A big success in London, “Nine Night” is a dramedy centered on the death of a family matriarch followed by the prescribed Jamaican tradition of exuberant mourning. 

The end-of-life custom entails nine consecutive nights of serious partying to celebrate the life of the departed, but there’s also a spiritual component. On the ninth night, it’s believed that the spirit returns to its earthly dwelling. By celebrating and rearranging furniture, the revelers discombobulate the deceased so they don’t want to stay, ensuring the spirit crosses over.

“In traditional Jamaican culture, nine night is a serious thing,” explains Douglas. “And while I didn’t set out to direct a dramedy. I found it equally moving and hilarious in many parts.”

Gordon, the London-born playwright of Jamaican descent, possessed only a casual knowledge of nine night growing up. But when her grandmother died, her mother became overwhelmed with a devotion to cultural specificity, and the ritual was thrust on the family. 

“From the playwright’s perspective what happened was chaos,” adds Douglas. “And going through that inspired her to write the play.”  

The work’s central character draws from the Gordons’ life experience straddling two different cultures. And while it was the play itself that really grabbed Douglas, he relates to that aspect too. 

“It connected a lot of dots for me,” says Douglas, 60. “Elders in my family are from the Caribbean and share similar ways of celebrating life and in particular the deceased. There was an immediate familiarity on a feeling level for me. And with every bit of specific research, it’s unlocked things within in me rather than being introduced to me cold.”

Douglas caught the theater bug in grade school, and it grew from there. When he attended Marymount Manhattan College it was transitioning from all women to coeducational, and though he was studying technical theater and not acting, he landed all the male leads in the college’s plays. 

It was a part during his last year at Marymount (“Beckett’s ‘Endgame’ of all things,” adds Douglas with a chuckle) that seemingly solidified his desire to be an actor. He went on to train at Yale followed by five or six years of acting professionally. 

But then something changed. The director ardently explains, “I’m grateful to acting. It gave me focus, a way to communicate and navigate complicated life experiences. It saved my life.” But after therapy and spiritual growth coupled with an epiphany experienced while acting in a play in West Hollywood, he knew it wasn’t for him. He needed to direct.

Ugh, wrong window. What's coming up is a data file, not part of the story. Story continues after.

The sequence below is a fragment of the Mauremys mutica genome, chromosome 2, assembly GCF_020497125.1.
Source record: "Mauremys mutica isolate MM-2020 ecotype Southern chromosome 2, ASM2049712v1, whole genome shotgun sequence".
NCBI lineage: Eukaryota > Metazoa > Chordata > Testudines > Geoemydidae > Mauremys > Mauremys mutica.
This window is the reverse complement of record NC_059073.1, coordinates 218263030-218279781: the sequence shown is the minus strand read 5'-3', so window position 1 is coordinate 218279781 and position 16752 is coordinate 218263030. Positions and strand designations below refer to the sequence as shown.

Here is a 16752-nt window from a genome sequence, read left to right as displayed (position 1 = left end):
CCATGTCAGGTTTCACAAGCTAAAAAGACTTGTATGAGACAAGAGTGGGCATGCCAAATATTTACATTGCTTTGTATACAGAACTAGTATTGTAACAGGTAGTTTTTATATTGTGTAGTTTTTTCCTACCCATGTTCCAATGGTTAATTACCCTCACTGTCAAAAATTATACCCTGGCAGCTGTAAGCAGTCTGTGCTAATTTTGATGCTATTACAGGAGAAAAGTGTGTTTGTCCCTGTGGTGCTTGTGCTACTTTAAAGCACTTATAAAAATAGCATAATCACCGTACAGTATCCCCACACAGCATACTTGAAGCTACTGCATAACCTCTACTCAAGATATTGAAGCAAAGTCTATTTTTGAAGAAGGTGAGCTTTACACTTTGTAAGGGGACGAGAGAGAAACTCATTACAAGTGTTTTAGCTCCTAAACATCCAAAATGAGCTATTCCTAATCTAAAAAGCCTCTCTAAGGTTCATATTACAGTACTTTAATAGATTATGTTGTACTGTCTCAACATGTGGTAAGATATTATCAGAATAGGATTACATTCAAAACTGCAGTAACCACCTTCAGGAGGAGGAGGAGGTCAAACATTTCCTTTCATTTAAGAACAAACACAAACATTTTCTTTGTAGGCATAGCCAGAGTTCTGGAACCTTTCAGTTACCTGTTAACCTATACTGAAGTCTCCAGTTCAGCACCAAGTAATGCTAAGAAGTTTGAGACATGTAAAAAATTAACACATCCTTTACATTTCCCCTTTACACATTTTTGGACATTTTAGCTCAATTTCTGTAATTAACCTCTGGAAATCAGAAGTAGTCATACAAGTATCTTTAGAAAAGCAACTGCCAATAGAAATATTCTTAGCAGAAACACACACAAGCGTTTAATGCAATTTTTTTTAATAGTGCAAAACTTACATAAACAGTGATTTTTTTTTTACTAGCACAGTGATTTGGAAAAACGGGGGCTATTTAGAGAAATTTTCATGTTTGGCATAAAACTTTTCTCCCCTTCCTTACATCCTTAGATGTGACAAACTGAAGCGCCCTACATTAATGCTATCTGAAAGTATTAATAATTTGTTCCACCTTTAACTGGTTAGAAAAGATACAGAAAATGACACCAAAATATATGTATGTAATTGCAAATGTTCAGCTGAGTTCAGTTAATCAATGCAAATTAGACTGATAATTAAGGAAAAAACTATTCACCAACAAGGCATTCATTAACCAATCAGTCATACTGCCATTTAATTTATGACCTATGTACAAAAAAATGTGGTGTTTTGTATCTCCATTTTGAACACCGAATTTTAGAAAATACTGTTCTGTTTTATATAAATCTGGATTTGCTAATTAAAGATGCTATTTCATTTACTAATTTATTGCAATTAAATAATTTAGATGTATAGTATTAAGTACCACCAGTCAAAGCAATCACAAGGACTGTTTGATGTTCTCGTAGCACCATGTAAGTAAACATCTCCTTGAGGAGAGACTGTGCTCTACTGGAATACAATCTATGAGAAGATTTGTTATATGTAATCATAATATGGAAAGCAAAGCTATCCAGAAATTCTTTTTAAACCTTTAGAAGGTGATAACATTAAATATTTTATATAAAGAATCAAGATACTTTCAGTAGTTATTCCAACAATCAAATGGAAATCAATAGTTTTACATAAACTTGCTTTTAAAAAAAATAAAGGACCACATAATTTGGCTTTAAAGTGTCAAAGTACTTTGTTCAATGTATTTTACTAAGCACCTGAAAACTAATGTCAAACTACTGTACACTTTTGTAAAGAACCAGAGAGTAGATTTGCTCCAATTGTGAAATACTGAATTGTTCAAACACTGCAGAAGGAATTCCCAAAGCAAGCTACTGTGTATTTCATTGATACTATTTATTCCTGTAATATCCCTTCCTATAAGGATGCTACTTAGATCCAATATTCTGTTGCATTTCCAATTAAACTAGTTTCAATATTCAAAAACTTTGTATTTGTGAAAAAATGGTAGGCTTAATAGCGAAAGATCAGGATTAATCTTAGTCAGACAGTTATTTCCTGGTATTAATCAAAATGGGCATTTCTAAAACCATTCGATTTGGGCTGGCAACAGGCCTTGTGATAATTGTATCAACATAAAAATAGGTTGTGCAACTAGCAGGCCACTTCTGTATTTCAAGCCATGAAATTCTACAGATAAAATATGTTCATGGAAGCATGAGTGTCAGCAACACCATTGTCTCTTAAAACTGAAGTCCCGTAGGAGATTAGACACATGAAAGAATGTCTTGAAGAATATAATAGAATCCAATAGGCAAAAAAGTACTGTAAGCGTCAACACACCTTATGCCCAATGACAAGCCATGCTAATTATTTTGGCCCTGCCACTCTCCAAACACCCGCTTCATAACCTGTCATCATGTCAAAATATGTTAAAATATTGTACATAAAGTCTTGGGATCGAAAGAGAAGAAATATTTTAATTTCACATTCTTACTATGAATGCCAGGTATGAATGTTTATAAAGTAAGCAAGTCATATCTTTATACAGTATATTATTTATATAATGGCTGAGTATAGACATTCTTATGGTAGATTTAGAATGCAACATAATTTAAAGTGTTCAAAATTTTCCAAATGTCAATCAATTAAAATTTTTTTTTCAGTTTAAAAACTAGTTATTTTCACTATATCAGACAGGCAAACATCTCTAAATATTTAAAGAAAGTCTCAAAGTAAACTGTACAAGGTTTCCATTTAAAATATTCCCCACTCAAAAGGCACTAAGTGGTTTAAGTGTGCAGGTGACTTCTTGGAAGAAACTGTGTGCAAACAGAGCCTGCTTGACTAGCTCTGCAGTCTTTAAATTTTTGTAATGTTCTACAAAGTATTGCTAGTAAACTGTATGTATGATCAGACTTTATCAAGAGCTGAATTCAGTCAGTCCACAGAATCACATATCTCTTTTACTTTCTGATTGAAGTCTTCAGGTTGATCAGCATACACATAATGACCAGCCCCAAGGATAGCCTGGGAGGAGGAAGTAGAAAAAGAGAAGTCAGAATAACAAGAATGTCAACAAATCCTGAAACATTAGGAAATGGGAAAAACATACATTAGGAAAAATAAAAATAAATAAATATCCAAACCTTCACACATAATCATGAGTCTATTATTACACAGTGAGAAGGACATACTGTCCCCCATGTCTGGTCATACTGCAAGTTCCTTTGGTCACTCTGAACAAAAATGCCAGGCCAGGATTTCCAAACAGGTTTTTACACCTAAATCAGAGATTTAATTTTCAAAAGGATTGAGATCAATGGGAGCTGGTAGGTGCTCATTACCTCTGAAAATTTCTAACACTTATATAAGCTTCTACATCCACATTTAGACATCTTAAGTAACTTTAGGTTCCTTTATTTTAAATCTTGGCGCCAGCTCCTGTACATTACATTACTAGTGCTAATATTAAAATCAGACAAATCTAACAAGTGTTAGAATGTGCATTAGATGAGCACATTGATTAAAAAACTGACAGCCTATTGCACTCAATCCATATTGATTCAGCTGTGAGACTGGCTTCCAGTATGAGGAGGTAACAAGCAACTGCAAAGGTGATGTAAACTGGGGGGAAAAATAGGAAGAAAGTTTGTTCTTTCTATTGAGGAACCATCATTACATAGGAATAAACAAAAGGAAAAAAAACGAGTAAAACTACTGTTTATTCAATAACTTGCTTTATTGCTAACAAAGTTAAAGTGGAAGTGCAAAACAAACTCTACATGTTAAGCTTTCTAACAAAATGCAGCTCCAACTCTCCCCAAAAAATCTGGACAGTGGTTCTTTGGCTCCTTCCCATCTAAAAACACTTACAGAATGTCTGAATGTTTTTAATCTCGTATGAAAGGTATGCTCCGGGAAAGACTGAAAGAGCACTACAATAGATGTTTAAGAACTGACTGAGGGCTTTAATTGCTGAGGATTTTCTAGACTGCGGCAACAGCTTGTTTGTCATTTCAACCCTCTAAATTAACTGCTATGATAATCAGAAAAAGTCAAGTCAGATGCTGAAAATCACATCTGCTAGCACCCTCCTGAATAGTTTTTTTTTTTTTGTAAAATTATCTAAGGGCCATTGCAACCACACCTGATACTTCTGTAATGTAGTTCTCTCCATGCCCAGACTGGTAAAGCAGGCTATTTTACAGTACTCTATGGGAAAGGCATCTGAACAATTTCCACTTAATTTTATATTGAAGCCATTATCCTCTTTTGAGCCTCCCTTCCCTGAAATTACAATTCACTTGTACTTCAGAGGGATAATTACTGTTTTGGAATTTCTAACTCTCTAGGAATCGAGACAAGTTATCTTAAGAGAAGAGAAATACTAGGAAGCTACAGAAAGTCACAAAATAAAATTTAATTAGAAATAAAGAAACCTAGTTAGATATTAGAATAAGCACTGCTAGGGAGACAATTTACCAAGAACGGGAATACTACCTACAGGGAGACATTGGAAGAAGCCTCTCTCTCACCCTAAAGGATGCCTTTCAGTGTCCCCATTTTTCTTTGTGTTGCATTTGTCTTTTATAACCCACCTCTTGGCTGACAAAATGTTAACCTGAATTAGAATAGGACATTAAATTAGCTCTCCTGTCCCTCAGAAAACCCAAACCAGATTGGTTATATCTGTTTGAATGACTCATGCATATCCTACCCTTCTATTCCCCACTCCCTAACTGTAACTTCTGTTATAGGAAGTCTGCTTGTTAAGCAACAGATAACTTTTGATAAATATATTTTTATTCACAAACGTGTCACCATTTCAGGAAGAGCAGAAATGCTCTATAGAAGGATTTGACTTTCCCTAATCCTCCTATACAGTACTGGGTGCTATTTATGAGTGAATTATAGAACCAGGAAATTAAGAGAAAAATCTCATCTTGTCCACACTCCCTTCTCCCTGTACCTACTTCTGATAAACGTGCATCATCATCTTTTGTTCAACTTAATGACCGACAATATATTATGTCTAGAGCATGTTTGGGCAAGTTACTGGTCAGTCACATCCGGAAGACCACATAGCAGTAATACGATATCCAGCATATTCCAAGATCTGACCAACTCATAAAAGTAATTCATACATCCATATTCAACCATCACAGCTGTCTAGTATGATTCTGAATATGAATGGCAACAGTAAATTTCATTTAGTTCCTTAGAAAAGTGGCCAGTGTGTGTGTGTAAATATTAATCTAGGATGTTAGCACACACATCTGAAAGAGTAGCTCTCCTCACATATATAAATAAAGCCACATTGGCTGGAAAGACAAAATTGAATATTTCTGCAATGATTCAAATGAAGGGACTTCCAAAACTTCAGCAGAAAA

While “Nine Night” has no LGBTQ characters as identified in the play, Douglas’ upcoming project is a different story. 

In spring, Douglas makes his first foray into staging opera with Terrance Blanchard’s “Champion” at Boston Lyric Opera. It’s based on the life of queer boxer Emile Griffith, the talented welterweight who regained the world championship in 1962 when gay sex was still classified as a crime in developed countries. 

And to Douglas’ astonishment, internationally famous mezzo soprano Stephanie Blythe is cast to play a supporting role in “Champion.” He’s both excited and terrified: “I’m incredibly lucky that she’s a part of the production. But any hope of flying under the radar with my first opera is over.” 

At 18, Douglas made a beeline from Long Island to Manhattan. For many years he called New York home. Now he’s in Boston where he is the distinguished artist in residence at Emerson College. But over the years, he’s maintained a special relationship with the DMV. In addition to being sort of a staple at Round House, he’s directed to much acclaim at Arena Stage, Studio Theatre, and Theater Alliance to name a few. 

In fact, his professional directorial career kickstarted at D.C.’s Folger with “Richard III” in 1995. 

“I was a complete unknown to them. I had no track record yet. But the Folger was at a point where they could take risks. They needed to replace a director, and on the recommendation of a costume designer who’d heard of me, Michael Tolaydo who played the production’s titular role, agreed to take me on. That really changed things for me.”

“Being pretty much a gun for hire, every time D.C. asks me back, I always say yes.”

Continue Reading

Theater

A look back at the best in 2021 D.C. theater

Stages sprung back to life after shutdowns

Published

on

Shakespeare Theatre Company reopened in 2021 with ‘Blindness.’ (Photo by Helen Maybanks)